Having reviewed several cases, we believe a more accurate statement of the law is that generally, an aggravating circumstance must be based on conduct of an offender that is contemporaneous with and rationally related to the underlying crime of conviction. However, when facts exist, though factually unrelated to the crime of conviction, that demonstrate the defendant is not amenable to probation, such facts may justify an upward departure. And those facts may include that defendant is sentenced to imprisonment in another case on the same date.
Our holding in the present case is in accord with State v. Hawes, 22 Kan. App. 2d 837, 841-42, 923 P.2d 1064 (1996), where we vacated an upward durational departure because the aggravating factor relied on was other uncharged conduct, unrelated to the crime of conviction. But in Hawes, the uncharged criminal conduct shed no light on defendant's amenability to probation. Our holding in the present case also squares with Rodriguez, Mitchell, Meyer, Billington, and Trimble, where facts unrelated to the current crimes of conviction bore directly on the defendants' nonamenability to probation.
We also need to clarify another rule stated in Hawes, where in Syl. ¶ 4 we stated: "A defendant's criminal history cannot be used to justify a departure sentence when the sentencing guidelines have already taken the criminal history into account in determining the presumptive sentence."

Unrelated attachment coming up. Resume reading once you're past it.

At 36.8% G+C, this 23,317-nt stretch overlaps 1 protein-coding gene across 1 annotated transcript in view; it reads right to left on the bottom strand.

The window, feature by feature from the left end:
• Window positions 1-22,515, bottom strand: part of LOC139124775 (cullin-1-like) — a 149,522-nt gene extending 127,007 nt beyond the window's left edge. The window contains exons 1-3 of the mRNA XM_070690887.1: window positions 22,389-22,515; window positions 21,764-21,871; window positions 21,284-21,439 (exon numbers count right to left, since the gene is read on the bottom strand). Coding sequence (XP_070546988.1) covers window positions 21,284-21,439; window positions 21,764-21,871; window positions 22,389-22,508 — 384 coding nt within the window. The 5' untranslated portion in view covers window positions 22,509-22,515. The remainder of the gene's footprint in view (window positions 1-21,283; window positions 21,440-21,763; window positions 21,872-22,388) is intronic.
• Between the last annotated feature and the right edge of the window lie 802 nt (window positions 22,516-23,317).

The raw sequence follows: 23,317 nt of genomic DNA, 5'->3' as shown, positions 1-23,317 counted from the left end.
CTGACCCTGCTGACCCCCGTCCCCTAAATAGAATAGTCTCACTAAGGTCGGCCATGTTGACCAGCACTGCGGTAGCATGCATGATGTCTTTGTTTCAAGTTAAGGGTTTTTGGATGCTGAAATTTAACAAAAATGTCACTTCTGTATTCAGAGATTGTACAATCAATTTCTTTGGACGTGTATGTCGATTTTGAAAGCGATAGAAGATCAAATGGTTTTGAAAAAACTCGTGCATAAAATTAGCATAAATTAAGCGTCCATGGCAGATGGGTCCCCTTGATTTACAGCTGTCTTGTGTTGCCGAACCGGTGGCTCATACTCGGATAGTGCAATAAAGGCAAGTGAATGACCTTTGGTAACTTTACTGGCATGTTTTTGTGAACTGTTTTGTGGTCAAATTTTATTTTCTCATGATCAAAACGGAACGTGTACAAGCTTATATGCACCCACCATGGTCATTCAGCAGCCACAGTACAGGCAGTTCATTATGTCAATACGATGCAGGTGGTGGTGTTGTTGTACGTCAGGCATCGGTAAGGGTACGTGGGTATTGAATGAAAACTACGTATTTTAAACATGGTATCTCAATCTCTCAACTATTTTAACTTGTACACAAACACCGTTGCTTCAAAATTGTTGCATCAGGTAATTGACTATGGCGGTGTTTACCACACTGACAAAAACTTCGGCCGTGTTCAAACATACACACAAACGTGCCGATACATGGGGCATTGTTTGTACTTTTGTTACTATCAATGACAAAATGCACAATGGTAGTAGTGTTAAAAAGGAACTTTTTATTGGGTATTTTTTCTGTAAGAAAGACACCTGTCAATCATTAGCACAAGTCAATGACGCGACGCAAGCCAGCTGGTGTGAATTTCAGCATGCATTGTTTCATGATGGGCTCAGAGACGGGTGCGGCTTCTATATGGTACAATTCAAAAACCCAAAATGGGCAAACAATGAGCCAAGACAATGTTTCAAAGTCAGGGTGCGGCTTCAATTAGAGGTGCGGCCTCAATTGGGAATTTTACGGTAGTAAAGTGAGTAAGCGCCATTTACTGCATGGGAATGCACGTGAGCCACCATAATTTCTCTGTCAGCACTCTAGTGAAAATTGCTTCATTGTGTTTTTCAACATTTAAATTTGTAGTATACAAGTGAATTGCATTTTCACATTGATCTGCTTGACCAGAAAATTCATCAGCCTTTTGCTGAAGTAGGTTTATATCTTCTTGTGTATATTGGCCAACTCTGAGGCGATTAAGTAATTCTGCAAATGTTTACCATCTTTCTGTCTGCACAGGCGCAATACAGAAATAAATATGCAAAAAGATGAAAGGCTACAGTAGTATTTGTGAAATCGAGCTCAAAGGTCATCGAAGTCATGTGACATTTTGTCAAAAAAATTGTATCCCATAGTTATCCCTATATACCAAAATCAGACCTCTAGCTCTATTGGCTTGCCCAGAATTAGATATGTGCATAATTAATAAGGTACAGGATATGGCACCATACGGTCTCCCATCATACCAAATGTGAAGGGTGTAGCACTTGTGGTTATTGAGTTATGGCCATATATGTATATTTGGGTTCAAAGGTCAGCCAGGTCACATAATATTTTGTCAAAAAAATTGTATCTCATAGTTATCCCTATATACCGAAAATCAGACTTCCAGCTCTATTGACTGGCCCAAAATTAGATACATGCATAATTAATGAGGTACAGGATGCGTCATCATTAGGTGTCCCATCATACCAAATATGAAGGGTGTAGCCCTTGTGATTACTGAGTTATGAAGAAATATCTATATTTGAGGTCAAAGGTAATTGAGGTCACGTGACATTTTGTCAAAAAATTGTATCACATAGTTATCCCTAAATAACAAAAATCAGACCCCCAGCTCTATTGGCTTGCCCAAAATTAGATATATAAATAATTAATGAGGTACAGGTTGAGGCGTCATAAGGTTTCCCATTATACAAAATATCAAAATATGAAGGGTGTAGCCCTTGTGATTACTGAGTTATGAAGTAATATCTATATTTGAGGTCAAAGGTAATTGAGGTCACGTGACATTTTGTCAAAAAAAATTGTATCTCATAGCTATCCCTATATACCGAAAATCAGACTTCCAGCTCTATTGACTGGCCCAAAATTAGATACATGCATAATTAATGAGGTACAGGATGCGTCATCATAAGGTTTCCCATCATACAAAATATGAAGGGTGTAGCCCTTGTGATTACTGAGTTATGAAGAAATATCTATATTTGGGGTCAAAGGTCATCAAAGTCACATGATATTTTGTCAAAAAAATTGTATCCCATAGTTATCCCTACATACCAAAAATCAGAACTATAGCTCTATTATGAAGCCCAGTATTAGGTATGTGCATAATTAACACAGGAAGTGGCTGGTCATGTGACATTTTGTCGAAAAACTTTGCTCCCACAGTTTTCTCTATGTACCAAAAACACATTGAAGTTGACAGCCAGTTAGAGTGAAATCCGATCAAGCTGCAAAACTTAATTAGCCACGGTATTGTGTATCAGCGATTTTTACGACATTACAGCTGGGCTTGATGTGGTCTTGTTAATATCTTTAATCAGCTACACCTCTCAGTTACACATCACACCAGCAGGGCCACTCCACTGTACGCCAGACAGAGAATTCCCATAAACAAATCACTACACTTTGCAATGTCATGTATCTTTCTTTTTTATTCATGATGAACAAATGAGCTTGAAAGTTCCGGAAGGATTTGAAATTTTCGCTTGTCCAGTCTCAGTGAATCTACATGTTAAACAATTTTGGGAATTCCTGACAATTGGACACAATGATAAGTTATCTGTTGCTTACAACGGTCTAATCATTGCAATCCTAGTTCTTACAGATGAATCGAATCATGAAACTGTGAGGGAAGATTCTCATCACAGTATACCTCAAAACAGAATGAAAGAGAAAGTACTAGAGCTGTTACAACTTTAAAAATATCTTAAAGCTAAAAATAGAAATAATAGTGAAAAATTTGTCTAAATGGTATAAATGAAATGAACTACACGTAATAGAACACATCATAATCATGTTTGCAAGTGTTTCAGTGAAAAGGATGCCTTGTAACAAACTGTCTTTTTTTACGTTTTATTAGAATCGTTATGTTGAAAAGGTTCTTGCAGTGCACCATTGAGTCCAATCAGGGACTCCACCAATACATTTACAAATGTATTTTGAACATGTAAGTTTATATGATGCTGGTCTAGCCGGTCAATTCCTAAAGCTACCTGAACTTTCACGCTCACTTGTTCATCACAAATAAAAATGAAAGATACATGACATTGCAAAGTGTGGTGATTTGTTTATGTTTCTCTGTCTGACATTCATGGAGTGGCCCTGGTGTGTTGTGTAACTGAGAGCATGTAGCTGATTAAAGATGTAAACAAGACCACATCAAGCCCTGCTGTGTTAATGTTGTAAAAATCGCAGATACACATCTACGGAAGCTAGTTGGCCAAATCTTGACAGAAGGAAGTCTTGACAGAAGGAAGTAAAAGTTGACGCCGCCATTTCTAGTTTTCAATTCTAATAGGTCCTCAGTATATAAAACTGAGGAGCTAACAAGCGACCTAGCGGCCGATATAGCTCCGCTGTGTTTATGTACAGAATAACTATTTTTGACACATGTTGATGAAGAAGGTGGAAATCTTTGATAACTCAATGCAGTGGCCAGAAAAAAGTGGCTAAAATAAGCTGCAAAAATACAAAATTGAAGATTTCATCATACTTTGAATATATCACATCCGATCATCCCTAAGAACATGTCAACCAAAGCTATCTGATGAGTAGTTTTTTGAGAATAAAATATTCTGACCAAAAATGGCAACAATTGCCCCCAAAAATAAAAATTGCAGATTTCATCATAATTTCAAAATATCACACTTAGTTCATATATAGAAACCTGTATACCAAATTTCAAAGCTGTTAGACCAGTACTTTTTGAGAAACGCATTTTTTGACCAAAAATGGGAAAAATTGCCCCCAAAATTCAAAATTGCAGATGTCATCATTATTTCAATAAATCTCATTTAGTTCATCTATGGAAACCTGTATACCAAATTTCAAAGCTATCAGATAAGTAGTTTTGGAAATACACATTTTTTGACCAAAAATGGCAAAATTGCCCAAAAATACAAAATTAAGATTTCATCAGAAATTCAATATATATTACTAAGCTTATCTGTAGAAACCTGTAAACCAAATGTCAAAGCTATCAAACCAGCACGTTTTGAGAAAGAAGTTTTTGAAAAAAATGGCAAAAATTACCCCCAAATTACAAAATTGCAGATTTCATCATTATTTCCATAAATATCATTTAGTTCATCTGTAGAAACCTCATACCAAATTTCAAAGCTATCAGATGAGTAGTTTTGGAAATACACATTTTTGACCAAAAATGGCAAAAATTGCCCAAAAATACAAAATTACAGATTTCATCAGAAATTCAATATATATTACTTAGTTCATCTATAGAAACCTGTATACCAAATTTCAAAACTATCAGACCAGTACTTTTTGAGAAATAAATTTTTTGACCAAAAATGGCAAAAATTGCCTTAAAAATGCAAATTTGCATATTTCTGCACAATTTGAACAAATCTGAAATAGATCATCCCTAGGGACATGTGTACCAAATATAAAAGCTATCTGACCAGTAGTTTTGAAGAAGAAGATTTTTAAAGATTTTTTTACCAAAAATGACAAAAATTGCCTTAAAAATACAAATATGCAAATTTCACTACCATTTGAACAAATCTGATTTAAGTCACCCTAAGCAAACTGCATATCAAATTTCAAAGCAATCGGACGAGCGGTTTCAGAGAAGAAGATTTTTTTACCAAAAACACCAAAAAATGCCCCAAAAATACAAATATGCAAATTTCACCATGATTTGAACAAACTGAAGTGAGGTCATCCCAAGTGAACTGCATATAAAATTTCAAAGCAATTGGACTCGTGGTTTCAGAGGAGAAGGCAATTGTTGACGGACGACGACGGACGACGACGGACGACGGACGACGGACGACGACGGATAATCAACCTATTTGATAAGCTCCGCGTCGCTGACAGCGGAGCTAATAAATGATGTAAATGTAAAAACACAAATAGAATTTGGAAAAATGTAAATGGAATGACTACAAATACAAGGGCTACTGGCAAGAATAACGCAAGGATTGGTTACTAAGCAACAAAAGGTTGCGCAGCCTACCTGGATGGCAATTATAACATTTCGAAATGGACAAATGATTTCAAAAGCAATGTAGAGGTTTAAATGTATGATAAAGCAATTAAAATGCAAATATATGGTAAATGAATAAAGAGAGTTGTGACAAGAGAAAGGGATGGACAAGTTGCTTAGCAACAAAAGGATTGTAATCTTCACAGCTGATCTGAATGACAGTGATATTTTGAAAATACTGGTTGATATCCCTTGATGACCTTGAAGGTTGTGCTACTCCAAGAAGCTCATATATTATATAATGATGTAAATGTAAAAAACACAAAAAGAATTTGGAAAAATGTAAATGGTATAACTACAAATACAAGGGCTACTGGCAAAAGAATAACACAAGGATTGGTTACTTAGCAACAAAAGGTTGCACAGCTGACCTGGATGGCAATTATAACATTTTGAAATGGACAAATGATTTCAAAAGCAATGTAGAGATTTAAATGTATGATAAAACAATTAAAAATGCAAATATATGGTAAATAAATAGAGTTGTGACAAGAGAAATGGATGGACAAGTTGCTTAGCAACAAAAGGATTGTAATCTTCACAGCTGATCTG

In the present case, the two convictions Benoit was sentenced on were cross-scored in his criminal history. See State v. Roderick, 259 Kan. 107, Syl. ¶ 4, 911 P.2d 159 (1996). In other words, Benoit's conviction in 1704 was included in his criminal history score in 1574, and vice versa. Pursuant to a literal reading of Hawes, Benoit's conviction in 1704 could not be used to justify a departure sentence in 1574.
However, in "those instances where prior convictions have been used as a substantial and compelling reason for departure, the focus of the sentencing court's inquiry is not the defendant's general criminal history, but specifically what that history says about the defendant's amenability to probation." Hawes, 22 Kan. App. 2d at 840. Such is the case here--the sentencing court did not depart solely because of the other conviction, but because the presumptive sentence in the other conviction rendered Benoit nonamenable to probation.
Having found one of the factors relied on by the sentencing court to be a substantial and compelling reason for departure, we need not address the other. See State v. Ippert, 268 Kan. 254, 261, 995 P.2d 858 (2000).